Moreover, Turkey's introduction to the "freebie economy" in 2008 saw Tarkan showing the way with his Metamorfoz album, promoted as give-away goodies to entice legal downloads. Using his pulling power and the Internet - which is the biggest driver of the freebie economy - helped generate more revenue for the Turkish music industry in two months than it had achieved in the previous six.
But swimming in untested waters is always risky. Can the Turkish music industry, and the domestic commercial market, envisage what would have happened if Tarkan, like Williams, had decided to permanently move to America and become a ufologist when things went wrong?
Of course the Turkish music industry's heart doesn't lie with just one singer, but arguably with his unmatched successes Tarkan gives a purpose for its beat.
If US snack giant Doritos are willing to pay big bucks to sponsor Tarkan's concerts in 2008, then no wonder: it was the artist that helped launch them into the Turkish food market in the mid-1990s so successfully. In a market difficult to crack - like the Brits' biscuit tastes, Turks' taste buds are notoriously patriotic - it grew in popularity to become a major stakeholder. The same with drinks giant Pepsi, which became so popular with Tarkan's image in 2001, that some in Turkey mistakenly thought the Pepsi company to have Turkish roots.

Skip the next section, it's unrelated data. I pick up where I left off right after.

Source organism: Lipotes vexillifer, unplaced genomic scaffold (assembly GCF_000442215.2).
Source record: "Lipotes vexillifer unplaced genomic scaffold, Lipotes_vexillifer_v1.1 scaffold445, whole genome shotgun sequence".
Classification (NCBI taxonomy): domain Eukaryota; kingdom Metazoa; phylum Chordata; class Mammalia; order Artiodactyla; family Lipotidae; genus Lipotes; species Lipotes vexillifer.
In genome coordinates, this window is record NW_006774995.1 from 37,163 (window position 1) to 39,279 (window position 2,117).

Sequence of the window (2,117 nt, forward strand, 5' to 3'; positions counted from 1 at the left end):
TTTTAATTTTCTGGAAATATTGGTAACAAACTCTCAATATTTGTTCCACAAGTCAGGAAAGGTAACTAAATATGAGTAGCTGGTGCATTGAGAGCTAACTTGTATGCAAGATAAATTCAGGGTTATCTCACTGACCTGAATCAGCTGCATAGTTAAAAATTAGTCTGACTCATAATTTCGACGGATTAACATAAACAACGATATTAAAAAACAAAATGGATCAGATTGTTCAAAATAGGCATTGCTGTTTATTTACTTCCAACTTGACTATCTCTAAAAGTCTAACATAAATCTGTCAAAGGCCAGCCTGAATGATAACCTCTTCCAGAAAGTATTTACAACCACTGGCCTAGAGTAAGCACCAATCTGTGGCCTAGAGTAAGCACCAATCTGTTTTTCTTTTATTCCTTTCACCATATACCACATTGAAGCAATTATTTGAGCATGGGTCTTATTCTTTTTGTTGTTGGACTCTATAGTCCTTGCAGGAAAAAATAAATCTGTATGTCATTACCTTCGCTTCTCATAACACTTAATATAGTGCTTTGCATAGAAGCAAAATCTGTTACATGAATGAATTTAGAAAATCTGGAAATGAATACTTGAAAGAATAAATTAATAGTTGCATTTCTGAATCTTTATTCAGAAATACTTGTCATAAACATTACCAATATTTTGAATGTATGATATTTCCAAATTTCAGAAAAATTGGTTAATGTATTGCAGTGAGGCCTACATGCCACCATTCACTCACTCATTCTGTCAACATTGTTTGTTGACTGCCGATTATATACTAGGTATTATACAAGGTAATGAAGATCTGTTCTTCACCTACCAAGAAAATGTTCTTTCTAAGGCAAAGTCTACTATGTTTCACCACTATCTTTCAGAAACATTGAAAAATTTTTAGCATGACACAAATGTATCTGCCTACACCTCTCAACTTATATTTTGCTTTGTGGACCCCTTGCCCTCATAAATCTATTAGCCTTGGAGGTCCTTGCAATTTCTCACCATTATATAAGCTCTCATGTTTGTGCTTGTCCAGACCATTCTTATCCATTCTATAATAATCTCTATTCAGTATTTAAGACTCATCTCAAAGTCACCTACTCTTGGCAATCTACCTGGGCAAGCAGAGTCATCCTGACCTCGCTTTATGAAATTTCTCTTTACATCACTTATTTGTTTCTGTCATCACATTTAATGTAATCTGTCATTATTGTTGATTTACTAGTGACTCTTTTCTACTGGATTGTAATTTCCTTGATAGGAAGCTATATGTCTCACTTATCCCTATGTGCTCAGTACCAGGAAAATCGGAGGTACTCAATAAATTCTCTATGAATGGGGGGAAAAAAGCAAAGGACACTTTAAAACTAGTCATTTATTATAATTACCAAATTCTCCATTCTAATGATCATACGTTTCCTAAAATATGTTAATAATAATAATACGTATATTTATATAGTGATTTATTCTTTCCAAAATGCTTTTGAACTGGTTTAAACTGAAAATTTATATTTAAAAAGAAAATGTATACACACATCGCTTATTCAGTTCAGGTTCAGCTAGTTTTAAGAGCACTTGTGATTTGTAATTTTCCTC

So, certain domestic quarters should be thankful then, that what the Turkish pop star has done each time there's been a set-back in his career is - in the long-run - to stay in the spotlight and embrace the music. And now would be the perfect time for Williams to put old records behind him and get working on a new one.
The future isn't perfect
Be it of a personal or creative nature, musicians make mistakes, and sometimes they need to be brave enough to risk making them. The future will not be perfect, nor do we need to be, either.
The examples are numerous in music history were musicians have put their music cred on the line to break new ground. One of the seminal moments in the history of rock music was almost considered a huge error in musical judgement. Bob Dylan's move to electric instrumentation enraged large sections of his audience in 1966, culminating in one heckler at Manchester's Free Trade Hall shouting "Judas!" to which Dylan famously replied, "I don't believe you ... you're a liar!"
Other instances to cite could be the time when Orbital brought dance music to 1994's Glastonbury festival in England or Radiohead's inspiring gig at the same festival in 1997 (despite the band having to contend with technical issues so bad that they couldn't hear themselves on stage). Two more prime examples: Bob Marley bringing reggae to Britain and fusing it with rock arrangements at the Lyceum in 1975, and Queen's show-stealing turn at Live Aid in 1985 - at a time when they were generally considered to have had their day - are widely regarded as their greatest performances of all time.
Sometimes a singer needs to put himself out on the edge, when they feel the burden the most, and when they have the most to lose. Arguably, that's what Tarkan did with the release of Metamorfoz, after his Closer venture with Europe. Such risks can propel a music act back to the top - or the bottom - of the musical tree.
However, a musician should rather prefer to fall like Icarus for trying to reach new heights on their own than rise standing on the shoulder of giants, because the ride will be nothing short of triumphant - no matter where you land.
But if you always embrace what makes you strong - as Tarkan seems to do - then often the place you'll land will be on your feet.
Quick note: Good luck to all the finalists in the Tarkan Visual Comp '08!
The views in this article are those of the author alone.